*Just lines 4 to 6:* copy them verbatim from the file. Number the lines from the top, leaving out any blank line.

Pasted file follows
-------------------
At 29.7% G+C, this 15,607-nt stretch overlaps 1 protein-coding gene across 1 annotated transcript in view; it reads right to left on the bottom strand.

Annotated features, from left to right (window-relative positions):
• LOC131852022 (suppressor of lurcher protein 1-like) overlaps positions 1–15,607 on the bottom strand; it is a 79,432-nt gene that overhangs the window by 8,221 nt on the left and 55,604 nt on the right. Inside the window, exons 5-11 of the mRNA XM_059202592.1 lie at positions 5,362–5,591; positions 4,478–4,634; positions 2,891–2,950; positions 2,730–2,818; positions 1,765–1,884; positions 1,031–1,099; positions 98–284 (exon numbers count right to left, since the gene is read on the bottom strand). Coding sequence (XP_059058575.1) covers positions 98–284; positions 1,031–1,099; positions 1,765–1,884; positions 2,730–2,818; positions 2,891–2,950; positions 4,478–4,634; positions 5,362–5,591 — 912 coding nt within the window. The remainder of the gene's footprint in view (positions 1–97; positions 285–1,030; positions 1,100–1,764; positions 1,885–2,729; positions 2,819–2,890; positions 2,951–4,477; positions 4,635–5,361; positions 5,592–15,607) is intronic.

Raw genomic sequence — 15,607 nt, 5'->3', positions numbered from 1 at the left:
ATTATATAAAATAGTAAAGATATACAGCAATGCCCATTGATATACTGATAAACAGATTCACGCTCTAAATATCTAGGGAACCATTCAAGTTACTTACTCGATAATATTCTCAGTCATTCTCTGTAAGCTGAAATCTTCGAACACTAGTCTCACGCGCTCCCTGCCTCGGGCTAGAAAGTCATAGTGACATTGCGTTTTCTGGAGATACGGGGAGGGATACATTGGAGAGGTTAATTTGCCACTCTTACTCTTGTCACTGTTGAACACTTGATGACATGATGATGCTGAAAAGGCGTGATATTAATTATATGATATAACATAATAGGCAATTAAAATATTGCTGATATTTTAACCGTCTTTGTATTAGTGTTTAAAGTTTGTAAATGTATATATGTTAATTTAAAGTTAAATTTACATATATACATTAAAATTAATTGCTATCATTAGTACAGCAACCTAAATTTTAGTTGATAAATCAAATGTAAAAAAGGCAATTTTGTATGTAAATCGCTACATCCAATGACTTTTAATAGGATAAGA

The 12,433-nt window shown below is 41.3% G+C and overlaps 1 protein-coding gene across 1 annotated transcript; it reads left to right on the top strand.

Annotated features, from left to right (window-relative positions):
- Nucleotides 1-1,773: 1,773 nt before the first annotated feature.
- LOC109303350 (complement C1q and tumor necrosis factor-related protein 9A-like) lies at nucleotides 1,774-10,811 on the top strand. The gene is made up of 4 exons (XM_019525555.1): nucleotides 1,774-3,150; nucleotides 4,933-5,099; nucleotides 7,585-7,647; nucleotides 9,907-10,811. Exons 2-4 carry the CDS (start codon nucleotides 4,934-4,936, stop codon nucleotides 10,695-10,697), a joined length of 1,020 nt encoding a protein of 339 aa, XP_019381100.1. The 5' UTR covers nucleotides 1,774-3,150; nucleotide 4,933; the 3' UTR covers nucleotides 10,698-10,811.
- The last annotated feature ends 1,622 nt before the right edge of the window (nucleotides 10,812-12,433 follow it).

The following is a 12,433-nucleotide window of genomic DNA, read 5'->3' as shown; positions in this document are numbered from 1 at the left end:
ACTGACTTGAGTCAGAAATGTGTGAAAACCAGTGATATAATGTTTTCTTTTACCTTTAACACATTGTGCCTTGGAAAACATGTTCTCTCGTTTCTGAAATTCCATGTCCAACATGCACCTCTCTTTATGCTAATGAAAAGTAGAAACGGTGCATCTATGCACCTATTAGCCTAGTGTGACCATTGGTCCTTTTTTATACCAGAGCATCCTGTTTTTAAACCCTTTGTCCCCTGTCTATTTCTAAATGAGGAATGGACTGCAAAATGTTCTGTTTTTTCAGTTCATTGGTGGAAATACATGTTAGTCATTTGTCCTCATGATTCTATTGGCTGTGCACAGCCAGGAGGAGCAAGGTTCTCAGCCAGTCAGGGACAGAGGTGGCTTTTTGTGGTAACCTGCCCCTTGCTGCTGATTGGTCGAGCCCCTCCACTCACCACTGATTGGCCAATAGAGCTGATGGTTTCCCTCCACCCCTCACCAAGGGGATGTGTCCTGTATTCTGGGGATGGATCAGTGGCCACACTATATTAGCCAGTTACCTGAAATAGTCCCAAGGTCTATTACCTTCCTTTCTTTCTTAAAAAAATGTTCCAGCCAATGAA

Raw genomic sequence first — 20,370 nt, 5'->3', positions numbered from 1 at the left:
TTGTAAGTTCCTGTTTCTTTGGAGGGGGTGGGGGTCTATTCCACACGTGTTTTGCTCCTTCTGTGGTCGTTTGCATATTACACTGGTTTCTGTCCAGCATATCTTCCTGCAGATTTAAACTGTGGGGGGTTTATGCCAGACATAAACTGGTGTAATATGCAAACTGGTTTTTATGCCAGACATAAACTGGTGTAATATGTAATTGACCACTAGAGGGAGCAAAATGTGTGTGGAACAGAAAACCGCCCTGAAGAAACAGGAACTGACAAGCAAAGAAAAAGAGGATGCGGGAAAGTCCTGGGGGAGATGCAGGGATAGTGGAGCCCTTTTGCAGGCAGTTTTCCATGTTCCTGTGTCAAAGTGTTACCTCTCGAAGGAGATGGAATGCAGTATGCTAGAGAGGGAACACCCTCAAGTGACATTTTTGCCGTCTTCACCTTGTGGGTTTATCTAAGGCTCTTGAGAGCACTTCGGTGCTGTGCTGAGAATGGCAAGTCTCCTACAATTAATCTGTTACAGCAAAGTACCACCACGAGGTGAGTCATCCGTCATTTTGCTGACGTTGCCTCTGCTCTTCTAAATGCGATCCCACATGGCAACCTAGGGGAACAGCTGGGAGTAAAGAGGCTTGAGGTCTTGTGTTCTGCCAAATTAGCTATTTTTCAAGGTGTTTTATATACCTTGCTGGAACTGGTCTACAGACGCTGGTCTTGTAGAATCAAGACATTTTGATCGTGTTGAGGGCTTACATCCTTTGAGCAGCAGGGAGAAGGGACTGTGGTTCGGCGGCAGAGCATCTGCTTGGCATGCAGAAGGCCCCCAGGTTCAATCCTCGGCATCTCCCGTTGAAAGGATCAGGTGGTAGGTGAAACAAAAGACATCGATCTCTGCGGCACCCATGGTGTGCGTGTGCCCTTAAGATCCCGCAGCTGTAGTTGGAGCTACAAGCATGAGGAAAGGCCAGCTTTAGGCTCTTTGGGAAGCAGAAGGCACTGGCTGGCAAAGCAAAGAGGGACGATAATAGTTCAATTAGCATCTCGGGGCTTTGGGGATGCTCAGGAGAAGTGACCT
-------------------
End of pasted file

Raw genomic sequence — 15,607 nt, 5'->3', positions numbered from 1 at the left:
ATTATATAAAATAGTAAAGATATACAGCAATGCCCATTGATATACTGATAAACAGATTCACGCTCTAAATATCTAGGGAACCATTCAAGTTACTTACTCGATAATATTCTCAGTCATTCTCTGTAAGCTGAAATCTTCGAACACTAGTCTCACGCGCTCCCTGCCTCGGGCTAGAAAGTCATAGTGACATTGCGTTTTCTGGAGATACGGGGAGGGATACATTGGAGAGGTTAATTTGCCACTCTTACTCTTGTCACTGTTGAACACTTGATGACATGATGATGCTGAAAAGGCGTGATATTAATTATATGATATAACATAATAGGCAATTAAAATATTGCTGATATTTTAACCGTCTTTGTATTAGTGTTTAAAGTTTGTAAATGTATATATGTTAATTTAAAGTTAAATTTACATATATACATTAAAATTAATTGCTATCATTAGTACAGCAACCTAAATTTTAGTTGATAAATCAAATGTAAAAAAGGCAATTTTGTATGTAAATCGCTACATCCAATGACTTTTAATAGGATAAGA

The 12,433-nt window shown below is 41.3% G+C and overlaps 1 protein-coding gene across 1 annotated transcript; it reads left to right on the top strand.